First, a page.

In 2002, Brazil threw off the shackles of a 22 year long military dictatorship supported by the UK and US Governments, by electing the left wing Workers Party led by Lula Da Silva. 'Lula' was President until 2012 when he had to stand down because Brazilian Presidents cannot be in power for more than 3 terms. His replacement was Dilma Roussef who lead the Workers Party to a fourth election victory in 2014.
A key agenda for impeaching Rousseff was to stop investigations of corruption against Congress members and media executives.
The USA has long opposed Roussef's independent-mindedness and participation in the BRICS trade grouping seeing it as a threat to US influence in the region. Edward Snowden's revelation that the NSA had been tapping her phone, led Roussef to deliver a blistering speech at the United Nations accusing the US of violating international law and violating “the principles that must guide the relations among…friendly nations".
Leftist governments in Brazil and Venezuela have long been targets of US destabilization efforts. Mark Weisbrot writes that the US has always supported coups against left wing governments in Latin America:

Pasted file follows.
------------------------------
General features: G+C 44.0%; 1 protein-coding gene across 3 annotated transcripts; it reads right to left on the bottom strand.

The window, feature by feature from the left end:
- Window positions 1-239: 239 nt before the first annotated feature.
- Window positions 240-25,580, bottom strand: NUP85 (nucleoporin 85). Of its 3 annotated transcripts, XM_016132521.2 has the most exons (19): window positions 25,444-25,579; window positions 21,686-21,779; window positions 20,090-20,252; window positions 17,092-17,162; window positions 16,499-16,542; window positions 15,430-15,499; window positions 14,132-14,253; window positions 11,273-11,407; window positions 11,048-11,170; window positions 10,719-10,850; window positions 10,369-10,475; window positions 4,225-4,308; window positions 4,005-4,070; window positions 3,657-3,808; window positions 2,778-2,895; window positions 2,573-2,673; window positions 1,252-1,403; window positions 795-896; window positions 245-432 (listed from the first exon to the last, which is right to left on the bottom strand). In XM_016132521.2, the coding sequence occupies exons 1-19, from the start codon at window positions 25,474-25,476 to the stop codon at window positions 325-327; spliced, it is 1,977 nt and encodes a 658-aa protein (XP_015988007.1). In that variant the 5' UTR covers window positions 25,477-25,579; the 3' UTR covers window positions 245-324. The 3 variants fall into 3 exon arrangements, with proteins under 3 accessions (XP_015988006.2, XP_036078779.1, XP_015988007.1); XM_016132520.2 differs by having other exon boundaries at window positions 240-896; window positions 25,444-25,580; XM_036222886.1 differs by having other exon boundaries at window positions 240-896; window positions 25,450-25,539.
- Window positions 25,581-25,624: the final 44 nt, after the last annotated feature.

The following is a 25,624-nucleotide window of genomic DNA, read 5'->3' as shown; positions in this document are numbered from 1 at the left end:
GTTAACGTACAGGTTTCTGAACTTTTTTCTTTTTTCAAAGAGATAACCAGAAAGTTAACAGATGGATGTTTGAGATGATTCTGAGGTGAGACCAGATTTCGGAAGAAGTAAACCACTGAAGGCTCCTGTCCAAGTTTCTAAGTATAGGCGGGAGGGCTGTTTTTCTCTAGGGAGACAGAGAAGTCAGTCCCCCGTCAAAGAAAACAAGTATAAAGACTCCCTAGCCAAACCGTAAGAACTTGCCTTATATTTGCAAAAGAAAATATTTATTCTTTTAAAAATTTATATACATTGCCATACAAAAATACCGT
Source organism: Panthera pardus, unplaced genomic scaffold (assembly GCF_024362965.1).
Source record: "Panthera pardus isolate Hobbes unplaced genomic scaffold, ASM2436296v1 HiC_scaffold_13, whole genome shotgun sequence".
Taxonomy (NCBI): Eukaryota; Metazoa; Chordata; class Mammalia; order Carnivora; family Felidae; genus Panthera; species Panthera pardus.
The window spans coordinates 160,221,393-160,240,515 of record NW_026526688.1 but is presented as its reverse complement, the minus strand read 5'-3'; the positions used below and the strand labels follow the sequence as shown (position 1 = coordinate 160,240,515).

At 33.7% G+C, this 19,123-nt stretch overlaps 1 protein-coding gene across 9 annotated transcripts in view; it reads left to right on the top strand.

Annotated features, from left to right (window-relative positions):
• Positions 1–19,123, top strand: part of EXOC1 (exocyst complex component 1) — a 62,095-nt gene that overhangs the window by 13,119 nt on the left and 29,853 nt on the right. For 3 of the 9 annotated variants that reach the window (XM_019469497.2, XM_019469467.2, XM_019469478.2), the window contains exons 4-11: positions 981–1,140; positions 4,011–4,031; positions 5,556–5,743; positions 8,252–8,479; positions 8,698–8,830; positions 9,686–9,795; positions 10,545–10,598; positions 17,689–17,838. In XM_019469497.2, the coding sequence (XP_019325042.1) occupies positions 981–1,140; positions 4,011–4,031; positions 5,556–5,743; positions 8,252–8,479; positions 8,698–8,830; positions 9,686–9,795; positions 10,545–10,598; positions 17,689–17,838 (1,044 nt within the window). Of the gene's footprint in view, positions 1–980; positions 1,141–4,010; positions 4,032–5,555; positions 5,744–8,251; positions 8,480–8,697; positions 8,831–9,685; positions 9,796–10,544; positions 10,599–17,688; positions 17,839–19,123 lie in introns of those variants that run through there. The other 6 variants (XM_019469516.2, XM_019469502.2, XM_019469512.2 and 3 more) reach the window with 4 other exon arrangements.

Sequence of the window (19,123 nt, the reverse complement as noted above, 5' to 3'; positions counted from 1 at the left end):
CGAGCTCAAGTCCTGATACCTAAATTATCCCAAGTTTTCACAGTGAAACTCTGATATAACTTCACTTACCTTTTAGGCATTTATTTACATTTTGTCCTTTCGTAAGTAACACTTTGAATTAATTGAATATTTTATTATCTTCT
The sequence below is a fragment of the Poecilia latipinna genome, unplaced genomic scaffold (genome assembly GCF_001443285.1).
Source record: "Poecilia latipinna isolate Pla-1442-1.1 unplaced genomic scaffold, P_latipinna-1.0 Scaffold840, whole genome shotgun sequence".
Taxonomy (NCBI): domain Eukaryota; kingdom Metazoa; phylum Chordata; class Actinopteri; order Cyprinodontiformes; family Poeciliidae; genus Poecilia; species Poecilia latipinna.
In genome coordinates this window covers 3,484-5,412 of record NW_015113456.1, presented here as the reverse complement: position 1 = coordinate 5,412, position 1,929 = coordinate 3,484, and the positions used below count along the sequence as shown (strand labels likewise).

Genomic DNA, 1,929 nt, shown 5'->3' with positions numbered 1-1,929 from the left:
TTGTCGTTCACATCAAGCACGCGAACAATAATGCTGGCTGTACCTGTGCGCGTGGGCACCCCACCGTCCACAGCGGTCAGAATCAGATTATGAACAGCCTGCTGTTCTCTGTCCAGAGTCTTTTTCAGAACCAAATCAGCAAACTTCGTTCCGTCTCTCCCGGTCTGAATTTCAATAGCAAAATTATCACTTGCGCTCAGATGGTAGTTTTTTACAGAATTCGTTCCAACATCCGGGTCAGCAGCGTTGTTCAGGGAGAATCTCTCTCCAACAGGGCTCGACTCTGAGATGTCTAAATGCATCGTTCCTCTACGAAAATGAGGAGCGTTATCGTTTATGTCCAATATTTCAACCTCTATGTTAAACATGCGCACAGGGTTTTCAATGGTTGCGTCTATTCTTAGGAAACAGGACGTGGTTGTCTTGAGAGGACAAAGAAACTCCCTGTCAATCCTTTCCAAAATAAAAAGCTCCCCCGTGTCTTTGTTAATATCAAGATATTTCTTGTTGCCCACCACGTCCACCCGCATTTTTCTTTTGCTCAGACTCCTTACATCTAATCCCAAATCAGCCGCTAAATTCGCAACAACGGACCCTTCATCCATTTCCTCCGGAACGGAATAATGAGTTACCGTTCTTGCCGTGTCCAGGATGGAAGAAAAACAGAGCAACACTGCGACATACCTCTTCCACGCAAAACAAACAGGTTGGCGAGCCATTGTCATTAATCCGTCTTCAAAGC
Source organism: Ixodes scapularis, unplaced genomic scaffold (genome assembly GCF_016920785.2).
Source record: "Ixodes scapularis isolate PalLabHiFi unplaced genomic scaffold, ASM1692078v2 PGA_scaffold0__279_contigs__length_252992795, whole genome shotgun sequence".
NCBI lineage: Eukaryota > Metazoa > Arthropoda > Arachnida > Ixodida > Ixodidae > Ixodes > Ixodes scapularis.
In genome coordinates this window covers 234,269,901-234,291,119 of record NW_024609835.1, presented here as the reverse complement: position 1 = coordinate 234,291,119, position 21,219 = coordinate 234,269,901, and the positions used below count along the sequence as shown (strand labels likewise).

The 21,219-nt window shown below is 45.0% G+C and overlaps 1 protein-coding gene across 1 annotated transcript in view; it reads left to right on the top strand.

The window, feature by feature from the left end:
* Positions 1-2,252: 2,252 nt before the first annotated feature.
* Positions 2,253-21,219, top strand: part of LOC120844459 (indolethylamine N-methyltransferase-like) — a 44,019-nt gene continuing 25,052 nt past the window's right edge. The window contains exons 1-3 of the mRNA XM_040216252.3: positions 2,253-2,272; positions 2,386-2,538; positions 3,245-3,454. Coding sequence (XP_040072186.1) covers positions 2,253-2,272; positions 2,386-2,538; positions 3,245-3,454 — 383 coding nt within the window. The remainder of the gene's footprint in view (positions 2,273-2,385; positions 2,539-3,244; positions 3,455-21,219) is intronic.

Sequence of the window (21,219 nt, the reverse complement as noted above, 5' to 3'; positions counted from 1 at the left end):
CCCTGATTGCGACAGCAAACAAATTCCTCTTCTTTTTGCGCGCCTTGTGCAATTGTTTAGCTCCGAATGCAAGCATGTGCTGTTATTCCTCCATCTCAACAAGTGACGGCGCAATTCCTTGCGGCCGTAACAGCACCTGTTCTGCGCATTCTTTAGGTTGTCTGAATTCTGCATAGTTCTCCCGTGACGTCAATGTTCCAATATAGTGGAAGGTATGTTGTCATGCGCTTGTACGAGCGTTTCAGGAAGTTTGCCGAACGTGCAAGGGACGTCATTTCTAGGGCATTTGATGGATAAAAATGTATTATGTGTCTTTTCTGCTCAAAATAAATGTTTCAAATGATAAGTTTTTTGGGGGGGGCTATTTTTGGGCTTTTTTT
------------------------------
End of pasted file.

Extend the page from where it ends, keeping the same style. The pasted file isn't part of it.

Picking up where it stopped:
Some groups actively involved in the coup also have direct links to corporations, big business and corporate elite in Brazil. The Chair of the group Students for Liberty has business interests connected to companies previous involved in the 1964 military coup and the organisation VemPra Rua (Come to the Streets) is funded by a foundation owned by Brazil's richest businessman.
Maria Luisa Mendonca, Director of Brazil Network for Social Justice and Human Rights noted the role of media outlets in calling for demonstrations against the Rousseff government and ignoring large demonstrations against the impeachment:
"A key player is Globo TV, which is known for supporting the military dictatorship that lasted more than 20 years in Brazil. Globo executives were recently mentioned in connection with the Panama Papers, and in the investigations against FIFA for illegal procedures in negotiating broadcast rights of soccer games. At the same time, large demonstrations against the impeachment and in defense of the democratic process that elected president Rousseff have been ignored by mainstream media."
Street protests against the coup erupted across Brazil immediately and a group of over 800 international academics and intellectuals calling itself “Humanity Against the Coup in Brazil” released a statement condemning the coup.
In this piece Lawrence Reichard writes on the response of some everyday Brazilians in the neighborhood where he lives in Rio.
There are growing calls for a boycott of the Rio Olympic Games in protest against the coup.